using the arrow buttons.
by clicking on the page.
the page around when zoomed in by dragging it.
the zoom using the slider when zoomed-in.
by clicking on the zoomed-in page.
by entering text in the search field, and select "This Issue" or "All Issues"
by clicking on thumbnails to select pages, and then press the print button.
displays sections with thumbnails and descriptions.
displays a slider of thumbnails. Click on a page to jump.
allows you to browse the full archive.
about your subscription?
Buddhadharma : Winter 2013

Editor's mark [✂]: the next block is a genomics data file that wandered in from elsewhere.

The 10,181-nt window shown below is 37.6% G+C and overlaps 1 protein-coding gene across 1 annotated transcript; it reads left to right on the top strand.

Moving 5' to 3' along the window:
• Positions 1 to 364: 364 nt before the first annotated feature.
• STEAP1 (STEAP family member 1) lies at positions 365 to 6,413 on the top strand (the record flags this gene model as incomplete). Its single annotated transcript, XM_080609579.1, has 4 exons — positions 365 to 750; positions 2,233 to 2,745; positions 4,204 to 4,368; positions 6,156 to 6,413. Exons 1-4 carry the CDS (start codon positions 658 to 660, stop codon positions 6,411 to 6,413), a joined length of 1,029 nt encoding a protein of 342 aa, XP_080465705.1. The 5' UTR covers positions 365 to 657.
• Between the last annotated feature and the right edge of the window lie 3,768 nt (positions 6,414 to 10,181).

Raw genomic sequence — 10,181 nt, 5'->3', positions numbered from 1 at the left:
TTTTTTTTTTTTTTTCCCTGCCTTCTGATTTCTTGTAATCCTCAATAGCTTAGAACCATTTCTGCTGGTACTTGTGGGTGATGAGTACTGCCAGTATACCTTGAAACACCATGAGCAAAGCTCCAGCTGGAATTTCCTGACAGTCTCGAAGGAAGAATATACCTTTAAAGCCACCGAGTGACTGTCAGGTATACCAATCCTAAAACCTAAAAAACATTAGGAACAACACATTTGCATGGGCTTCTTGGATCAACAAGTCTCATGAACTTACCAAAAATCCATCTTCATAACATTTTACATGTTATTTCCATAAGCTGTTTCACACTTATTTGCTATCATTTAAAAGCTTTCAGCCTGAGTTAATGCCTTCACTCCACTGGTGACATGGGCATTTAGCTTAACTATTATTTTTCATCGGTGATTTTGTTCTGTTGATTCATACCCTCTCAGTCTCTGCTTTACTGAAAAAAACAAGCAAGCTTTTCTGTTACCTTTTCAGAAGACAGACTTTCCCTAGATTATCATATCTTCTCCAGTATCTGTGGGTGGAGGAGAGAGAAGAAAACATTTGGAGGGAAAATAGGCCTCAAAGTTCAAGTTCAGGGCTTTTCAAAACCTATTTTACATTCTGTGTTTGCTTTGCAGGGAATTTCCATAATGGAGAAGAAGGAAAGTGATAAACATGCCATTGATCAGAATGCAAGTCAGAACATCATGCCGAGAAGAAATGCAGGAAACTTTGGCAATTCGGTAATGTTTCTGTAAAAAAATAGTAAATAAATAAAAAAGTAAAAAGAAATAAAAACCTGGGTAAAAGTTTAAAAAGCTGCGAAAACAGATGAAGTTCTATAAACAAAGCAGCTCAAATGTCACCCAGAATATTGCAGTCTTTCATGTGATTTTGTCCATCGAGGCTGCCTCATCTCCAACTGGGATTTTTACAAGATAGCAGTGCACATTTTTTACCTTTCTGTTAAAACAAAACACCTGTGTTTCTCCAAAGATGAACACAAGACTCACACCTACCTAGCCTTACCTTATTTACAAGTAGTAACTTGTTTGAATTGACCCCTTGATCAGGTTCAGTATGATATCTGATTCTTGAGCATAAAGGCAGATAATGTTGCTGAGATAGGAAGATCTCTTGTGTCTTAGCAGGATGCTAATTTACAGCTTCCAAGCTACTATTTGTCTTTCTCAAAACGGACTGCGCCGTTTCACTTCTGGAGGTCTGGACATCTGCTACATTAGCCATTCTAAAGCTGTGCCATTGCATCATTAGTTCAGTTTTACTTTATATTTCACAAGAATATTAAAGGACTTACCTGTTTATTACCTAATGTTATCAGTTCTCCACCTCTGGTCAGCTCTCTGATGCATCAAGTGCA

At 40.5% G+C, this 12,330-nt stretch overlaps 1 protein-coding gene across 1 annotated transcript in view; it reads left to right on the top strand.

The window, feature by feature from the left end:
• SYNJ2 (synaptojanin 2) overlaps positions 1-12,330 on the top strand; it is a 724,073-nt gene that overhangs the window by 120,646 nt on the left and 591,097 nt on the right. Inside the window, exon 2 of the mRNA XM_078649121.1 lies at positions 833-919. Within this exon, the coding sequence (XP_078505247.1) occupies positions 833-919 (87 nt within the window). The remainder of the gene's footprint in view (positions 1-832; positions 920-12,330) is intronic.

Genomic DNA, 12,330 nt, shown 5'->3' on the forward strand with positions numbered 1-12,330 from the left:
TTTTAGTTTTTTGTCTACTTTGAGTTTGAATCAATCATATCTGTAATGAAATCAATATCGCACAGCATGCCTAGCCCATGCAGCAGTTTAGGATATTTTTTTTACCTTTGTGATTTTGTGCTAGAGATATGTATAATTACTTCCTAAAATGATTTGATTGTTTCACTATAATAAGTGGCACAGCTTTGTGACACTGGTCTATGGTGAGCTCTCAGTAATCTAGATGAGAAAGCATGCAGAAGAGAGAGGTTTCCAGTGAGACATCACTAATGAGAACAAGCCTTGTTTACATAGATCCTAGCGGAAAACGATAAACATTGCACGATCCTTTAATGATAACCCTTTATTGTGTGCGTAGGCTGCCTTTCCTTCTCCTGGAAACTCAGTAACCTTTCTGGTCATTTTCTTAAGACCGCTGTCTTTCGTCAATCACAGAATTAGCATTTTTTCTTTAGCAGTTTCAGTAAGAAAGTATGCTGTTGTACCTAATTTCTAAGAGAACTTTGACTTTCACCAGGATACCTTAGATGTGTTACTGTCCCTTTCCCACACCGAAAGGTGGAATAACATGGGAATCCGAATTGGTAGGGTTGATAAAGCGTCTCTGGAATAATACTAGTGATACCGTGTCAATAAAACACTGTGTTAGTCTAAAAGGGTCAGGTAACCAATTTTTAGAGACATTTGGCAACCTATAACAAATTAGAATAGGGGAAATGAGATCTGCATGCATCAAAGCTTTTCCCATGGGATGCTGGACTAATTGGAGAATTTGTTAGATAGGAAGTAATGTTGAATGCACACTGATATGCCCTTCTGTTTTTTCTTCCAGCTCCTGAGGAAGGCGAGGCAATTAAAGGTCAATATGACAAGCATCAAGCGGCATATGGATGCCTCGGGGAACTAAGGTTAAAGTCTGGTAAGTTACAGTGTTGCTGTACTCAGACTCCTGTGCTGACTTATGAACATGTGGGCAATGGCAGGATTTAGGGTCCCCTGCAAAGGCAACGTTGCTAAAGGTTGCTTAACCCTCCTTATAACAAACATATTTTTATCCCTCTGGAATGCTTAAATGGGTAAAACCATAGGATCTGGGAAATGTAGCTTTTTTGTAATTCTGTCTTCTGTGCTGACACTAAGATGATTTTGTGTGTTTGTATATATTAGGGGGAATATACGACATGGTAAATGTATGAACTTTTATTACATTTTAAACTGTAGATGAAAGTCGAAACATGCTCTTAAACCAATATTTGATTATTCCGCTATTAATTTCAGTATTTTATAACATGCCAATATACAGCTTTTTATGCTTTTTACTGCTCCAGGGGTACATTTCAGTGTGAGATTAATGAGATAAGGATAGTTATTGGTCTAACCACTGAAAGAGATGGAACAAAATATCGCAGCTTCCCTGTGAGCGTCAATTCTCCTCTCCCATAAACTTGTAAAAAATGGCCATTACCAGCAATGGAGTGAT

14 BUDDHADHARMA: THE PRACTITIONER’S QUARTERLY WINTER 2 0 1 3 if a supervisor or monitor wields his authority in a way that is not in the best interest of those under him, the trainee on the receiving end, if well-integrated and determined, can still use it to develop himself. Ultimately, the value of the exchange depends on the mind of the subordinate. A monk who can bear up under such treatment does forge a certain strength, a survivor’s toughness that can serve him well in adversity forever after. Such fortitude is an enviable asset to develop—a great foundation. But the promise of spiritual training goes fur- ther, to what Zen master Dogen referred to as “the development of a tender heart,” describ- ing the purpose of practice. After hundreds or thousands of little instances in training in which he has no choice but to acquiesce to the circumstances imposed upon him, he will have developed an absolutely priceless ability to become one with what cannot be changed. What training could be more valuable when facing death, or when confronted by grave illness, divorce, or other crises? These and other times of loss are the ultimate tests of our practice. Zen master Wumen (Mumon) declared, “If you want to know pure gold, see it in the midst of fire.” FROM ZEN BOW, NUMBERS 1 & 2, 2013 THE VIEW FROM WHERE I SIT Matthew Wise reminds us that even if we have the best seat in the house, we still aren’t seeing the whole show. We don’t like to be proven wrong, nor to be reminded that we don’t always have right view. We especially don’t like to be embar- rassed by our ignorance and foolishness. I admit, it’s often difficult for me to determine the difference between “my view” and “right view.” But here’s how I try to think about it: I imagine I’m attending a Broadway show. “My view” is like having a really good seat in the orchestra section of the theater. I like my view because I think that I can see the whole stage. Yet I’m really only able to see the stage from that one position; my view is limited. It’s not like the view someone else has from a balcony seat. My view is also impermanent. I can only see the show moment by moment; I’m unable to hold on to a moment once it has occurred. It becomes a fleeting memory. From my view, the truth is unattainable. In contrast, the show’s director has some- thing more akin to “right view.” The director knows the details of all the backstage work- ings: the order of the lines, the costumes and scenery, what has just happened, and what will be happening next. He knows about the entire development of the show, the mistakes and the successes. He may even have a histor- ical knowledge of theatre that transcends and contextualizes this one particular production. His view is like Amida’s view, one of Infinite Wisdom, illuminated by Infinite Light, ever- lasting and timeless. From Amida’s view, attainment of the truth is assured. Amida’s view is right view. Knowing all this, I ask myself, Do I want to remain in my seat, living in my deluded, illusory, self-centered point of view? Or do I want to see the truth of the production, infi- nite and timeless? I choose the latter. FROM KOKORO, THE NEWSLETTER OF THE NEW YORK BUDDHIST CHURCH, JULY–AUGUST 2013 FINDING YOUR DHARMA HOME How can you choose the sangha that’s right for you? Your intuition, says Lodro Rinzler, will get you where you need to go. Recently I visited an inter-Buddhist group. Not inter-faith or interreligious but inter- Buddhist, meaning that they were a group that met to sit meditation together once a week but also belonged to a dozen different sanghas around the city. One person raised her hand and asked, essentially, “How do I know which sangha to choose?”